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Omni-channel retailing and customer centricity have been sweeping their way through the customer-facing side of the retail industry for at least the last five years. But one area that has languished in the portfolio of customer-facing interactions impacted by this wave of transformation is payments.
However, I think we can safely say, no longer. The future of payments has arrived. We just don’t know what it will look like yet. The reason why I’m so currently astounded by this idea is because I have been contemplating payments as a retail capability ripe for change since at least 2008. In 2009, RSR attempted a survey, but no retailers would take it. In fact, we ended up turning the research into an interview-style prospective view instead of a benchmark because while we could get technology providers galore to speak to us about everything that’s wrong in the payments space, we could only get about a handful of retailers to talk to us at all, and most of what they said consisted of things like, “If it ain’t broke, don’t fix it.” Or, “I just spent $XX (pick your number) on PCI compliance. The last thing I’m going to do is open up Pandora’s box by trying to change something.”
Fast forward three years, and on the opening day of our inaugural payments survey (since the one from 2009 never came to fruition) we are already halfway to a quorum. How things have changed! And how perspectives have changed. Keep in mind these are early numbers and likely to evolve, but I’m thrilled to see that the number one priority for retailers when it comes to payments is creating a high-quality customer experience. And survey respondents strongly believe that the payments process is a critical piece of the overall customer experience – it’s not just about speed. It’s about taking payments the way that customers want to make them, it’s about recognizing payments as another “moment of truth” in the retail relationship. It’s about making it easier for customers to do business with them.
The irony is that most retailers appear to have arrived at this conclusion after being dragged there kicking and screaming by their customers. It’s a really interesting perspective, when you think about it, because how many of your friends and relatives do you know of who have said, “That retailer doesn’t take PayPal. I’m not doing business with them”? It’s not like customers are banging down retailers’ doors demanding new forms of payment. But there are examples out there that demonstrate there might be an enormous amount of latent demand for something more convenient when it comes to payments. The Starbucks card is a great example – particularly its migration to mobile. I confess, whenever I’m paying for something at Starbucks, half my pleasure in the experience is using my phone to pay. It’s so easy! It’s so simple! It’s so easy to keep track of!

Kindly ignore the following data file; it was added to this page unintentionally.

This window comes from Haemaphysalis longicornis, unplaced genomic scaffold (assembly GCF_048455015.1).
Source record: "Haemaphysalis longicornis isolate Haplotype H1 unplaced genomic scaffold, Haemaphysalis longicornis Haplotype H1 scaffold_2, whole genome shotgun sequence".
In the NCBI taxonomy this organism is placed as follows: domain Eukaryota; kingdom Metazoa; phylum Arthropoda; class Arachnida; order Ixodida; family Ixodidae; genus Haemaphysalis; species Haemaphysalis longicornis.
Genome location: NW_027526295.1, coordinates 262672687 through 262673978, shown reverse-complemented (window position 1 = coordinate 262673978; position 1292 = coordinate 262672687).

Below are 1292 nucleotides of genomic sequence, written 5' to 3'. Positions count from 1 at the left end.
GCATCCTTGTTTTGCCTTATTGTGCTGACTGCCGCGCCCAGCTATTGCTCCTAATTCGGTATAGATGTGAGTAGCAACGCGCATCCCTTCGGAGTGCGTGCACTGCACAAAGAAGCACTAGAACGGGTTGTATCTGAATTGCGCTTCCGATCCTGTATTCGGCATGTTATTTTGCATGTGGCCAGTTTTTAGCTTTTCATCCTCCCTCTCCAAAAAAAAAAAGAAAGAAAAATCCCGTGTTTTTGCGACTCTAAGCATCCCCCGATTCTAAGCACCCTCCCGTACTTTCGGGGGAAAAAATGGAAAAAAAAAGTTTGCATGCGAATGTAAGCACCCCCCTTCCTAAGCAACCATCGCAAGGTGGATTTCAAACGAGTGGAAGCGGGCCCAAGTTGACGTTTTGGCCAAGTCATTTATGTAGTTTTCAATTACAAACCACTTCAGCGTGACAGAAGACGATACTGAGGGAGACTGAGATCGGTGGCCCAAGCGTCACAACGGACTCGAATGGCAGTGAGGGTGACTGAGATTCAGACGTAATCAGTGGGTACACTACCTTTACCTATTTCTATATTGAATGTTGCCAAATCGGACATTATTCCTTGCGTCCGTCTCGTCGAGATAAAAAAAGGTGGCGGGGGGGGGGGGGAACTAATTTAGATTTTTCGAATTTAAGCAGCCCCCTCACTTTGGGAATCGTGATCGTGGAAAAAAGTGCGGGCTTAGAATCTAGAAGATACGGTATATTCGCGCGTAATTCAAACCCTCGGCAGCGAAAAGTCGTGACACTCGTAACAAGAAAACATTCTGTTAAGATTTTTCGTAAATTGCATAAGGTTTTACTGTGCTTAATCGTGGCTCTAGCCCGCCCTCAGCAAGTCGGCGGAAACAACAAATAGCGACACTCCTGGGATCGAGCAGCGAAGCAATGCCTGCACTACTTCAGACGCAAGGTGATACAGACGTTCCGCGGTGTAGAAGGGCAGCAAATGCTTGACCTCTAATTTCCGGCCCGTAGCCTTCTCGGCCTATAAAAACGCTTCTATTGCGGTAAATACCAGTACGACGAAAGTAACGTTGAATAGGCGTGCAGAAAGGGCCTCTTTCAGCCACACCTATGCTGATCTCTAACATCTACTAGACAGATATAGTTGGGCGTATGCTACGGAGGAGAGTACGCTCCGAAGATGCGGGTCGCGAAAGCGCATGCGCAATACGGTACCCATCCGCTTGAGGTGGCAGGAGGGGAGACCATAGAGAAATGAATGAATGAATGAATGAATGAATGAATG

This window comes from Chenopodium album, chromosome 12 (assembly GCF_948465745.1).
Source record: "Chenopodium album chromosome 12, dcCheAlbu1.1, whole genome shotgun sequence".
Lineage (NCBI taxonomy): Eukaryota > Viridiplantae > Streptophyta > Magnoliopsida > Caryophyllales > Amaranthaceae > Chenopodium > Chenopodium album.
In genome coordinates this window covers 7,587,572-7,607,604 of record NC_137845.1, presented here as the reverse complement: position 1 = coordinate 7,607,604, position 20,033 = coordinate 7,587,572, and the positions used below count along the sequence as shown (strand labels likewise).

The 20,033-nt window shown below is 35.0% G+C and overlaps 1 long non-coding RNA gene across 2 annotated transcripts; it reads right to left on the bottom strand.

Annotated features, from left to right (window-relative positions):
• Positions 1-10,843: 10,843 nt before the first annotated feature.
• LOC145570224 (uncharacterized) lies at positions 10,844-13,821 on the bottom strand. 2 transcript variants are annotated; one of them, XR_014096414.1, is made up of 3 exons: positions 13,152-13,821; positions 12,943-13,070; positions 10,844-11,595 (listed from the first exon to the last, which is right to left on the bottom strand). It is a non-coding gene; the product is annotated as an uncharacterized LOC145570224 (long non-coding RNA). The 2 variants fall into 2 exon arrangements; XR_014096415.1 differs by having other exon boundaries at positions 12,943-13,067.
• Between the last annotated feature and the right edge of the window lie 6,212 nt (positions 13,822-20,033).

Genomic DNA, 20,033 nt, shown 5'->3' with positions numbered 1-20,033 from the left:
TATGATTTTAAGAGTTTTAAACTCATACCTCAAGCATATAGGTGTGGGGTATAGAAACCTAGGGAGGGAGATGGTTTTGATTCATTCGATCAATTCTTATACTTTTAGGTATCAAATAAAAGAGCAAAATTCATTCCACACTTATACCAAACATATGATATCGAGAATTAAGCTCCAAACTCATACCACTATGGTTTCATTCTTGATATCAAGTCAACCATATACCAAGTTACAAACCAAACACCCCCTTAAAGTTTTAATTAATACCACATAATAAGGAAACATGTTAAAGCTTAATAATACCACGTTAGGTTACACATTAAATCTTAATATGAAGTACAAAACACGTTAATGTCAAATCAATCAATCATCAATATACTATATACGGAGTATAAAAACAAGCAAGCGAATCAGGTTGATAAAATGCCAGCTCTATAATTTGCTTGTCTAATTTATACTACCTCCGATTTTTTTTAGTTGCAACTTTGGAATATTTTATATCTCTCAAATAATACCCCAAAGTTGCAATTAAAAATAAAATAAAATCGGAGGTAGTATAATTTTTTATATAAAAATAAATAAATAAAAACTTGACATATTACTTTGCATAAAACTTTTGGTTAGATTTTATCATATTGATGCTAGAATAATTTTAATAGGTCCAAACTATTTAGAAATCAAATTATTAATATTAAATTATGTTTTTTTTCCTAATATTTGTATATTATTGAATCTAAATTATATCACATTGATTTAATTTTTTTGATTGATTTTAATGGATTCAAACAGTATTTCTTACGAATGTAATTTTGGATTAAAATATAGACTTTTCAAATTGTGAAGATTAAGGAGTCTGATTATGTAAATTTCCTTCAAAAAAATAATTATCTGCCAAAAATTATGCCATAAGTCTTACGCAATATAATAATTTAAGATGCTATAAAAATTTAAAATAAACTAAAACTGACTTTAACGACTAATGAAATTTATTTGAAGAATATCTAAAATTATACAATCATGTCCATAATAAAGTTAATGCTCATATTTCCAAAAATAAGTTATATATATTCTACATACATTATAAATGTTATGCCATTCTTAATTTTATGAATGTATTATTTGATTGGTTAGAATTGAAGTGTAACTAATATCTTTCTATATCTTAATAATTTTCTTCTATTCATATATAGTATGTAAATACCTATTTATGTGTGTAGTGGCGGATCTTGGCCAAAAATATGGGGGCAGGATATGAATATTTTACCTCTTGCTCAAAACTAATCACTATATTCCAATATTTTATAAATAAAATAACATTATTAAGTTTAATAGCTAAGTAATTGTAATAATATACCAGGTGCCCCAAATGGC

And the number of small retailers that have adopted Square is equally as impressive. It seems bizarre and yet so right when the garland lady at the renaissance faire whips out her iPad to take my credit card. It certainly helps along my bad habit of never carrying cash.
However, don’t get too excited. There are still a lot of barriers in the way – the kind that no amount of customer demand can easily solve. One of the biggest ones is existing retailer infrastructure around payments – especially when it comes to marrying the digital world to the store world. The retailers who have so far taken our survey have said that combining and managing both the high-risk world of card-not-present transactions alongside a payment infrastructure that perhaps knew Reagan as president is starting to get in the way, especially as payment provides – both traditional and upstarts – take aim at the store, where the majority of transactions still happen (yes, even today).
So don’t mind me over here, excited that the iron is finally hot enough to strike – retailers are at a point where PCI costs (not to be confused with compliance) are not a barrier, where interest in providing a high quality customer experience extends to payments, and where innovation is finally starting to show up around the edges of a long-time staid and centralized payments industry – showing up, and putting down real roots. And stay tuned for our final report on the topic, due out in March.